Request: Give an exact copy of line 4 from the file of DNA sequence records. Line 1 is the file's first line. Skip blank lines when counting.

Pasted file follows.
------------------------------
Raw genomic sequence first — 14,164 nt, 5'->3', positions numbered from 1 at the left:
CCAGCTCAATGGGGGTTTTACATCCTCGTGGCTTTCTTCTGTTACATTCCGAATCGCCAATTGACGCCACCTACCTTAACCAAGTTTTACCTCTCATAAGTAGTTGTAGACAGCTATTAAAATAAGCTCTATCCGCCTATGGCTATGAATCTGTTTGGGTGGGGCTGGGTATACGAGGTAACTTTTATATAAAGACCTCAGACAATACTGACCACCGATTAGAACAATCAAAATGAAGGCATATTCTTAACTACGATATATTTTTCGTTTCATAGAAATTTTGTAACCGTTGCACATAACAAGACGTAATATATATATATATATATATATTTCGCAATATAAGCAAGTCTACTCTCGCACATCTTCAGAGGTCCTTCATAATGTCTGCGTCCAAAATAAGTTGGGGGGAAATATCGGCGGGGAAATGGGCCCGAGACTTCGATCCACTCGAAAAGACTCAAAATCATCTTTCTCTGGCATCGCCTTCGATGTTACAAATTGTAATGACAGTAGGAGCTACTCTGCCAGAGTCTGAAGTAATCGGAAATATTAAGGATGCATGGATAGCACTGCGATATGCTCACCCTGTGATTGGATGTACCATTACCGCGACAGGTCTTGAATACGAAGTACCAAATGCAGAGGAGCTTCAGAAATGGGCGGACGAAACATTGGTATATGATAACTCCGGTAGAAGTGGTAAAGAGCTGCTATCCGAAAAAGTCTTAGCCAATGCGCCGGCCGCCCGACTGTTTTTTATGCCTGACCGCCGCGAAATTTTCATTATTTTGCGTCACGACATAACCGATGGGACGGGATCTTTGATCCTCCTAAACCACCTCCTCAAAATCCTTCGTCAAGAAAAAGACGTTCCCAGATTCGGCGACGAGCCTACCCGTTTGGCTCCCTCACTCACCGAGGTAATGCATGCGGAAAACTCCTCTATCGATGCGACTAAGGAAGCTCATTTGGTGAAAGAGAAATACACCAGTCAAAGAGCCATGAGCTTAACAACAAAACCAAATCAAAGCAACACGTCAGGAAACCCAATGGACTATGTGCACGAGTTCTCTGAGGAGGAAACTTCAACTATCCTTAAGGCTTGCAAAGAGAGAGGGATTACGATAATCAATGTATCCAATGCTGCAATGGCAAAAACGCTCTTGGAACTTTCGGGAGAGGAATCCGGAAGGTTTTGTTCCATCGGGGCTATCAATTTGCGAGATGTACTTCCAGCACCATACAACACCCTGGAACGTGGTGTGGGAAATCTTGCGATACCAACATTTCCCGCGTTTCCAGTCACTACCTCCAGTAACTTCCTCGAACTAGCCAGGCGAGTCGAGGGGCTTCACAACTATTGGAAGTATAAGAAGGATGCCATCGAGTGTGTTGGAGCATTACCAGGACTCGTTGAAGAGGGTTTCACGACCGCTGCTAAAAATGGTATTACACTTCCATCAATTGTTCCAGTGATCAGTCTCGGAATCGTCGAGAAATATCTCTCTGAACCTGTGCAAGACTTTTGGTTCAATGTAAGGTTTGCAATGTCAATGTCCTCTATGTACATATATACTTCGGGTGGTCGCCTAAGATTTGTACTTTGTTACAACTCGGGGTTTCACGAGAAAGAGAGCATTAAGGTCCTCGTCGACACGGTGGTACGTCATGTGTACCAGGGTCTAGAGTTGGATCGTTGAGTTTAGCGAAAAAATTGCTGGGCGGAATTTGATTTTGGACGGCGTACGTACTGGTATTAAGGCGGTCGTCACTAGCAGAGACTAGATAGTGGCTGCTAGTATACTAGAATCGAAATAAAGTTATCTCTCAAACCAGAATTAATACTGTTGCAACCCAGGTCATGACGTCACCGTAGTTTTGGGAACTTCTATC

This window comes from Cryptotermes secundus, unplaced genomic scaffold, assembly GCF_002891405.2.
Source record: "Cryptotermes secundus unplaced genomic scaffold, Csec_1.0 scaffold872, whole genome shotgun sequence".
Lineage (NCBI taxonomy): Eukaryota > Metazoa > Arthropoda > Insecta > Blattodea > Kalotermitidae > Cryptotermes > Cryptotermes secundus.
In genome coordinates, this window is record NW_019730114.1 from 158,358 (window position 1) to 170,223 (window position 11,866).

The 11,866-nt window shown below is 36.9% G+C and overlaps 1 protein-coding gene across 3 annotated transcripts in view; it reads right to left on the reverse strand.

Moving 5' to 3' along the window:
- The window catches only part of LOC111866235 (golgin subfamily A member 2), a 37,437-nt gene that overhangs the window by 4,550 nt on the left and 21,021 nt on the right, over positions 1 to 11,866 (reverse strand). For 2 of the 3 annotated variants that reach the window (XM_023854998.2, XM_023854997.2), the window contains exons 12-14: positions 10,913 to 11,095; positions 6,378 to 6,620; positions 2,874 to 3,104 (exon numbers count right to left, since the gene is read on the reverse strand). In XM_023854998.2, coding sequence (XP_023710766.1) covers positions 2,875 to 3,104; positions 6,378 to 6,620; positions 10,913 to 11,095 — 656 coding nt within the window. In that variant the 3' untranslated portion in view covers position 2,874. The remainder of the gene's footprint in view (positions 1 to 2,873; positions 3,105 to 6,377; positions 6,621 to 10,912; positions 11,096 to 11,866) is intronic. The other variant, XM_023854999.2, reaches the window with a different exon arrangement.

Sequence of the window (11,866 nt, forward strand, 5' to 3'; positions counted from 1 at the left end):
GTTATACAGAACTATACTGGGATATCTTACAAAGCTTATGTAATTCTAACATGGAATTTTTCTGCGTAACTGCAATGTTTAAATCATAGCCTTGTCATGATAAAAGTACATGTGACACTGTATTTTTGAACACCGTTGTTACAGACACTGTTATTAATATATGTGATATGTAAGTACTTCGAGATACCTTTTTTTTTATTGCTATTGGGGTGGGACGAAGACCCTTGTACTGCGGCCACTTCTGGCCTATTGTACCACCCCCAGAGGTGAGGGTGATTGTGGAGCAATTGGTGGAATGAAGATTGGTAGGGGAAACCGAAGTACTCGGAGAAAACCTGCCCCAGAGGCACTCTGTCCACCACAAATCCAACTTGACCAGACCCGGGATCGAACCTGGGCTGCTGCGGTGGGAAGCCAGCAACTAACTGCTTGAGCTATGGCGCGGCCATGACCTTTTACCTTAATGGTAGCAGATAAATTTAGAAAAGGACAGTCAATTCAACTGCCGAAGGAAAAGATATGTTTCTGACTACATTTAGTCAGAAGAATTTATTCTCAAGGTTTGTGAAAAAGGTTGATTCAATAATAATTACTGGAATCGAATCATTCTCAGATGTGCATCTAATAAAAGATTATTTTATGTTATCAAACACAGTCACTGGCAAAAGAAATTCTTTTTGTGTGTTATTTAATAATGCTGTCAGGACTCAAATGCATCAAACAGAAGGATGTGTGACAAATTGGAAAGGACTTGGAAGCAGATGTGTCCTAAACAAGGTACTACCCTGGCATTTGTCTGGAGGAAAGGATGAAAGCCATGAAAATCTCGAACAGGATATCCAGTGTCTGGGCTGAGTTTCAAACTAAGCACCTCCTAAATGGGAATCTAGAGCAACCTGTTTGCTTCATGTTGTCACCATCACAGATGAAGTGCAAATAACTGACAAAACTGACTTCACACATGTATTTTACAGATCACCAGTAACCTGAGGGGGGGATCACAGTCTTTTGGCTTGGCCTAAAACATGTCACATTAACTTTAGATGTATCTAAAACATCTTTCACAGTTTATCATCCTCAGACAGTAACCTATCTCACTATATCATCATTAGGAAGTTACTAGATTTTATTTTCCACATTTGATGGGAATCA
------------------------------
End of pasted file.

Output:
Source record: "Cryptotermes secundus unplaced genomic scaffold, Csec_1.0 scaffold872, whole genome shotgun sequence".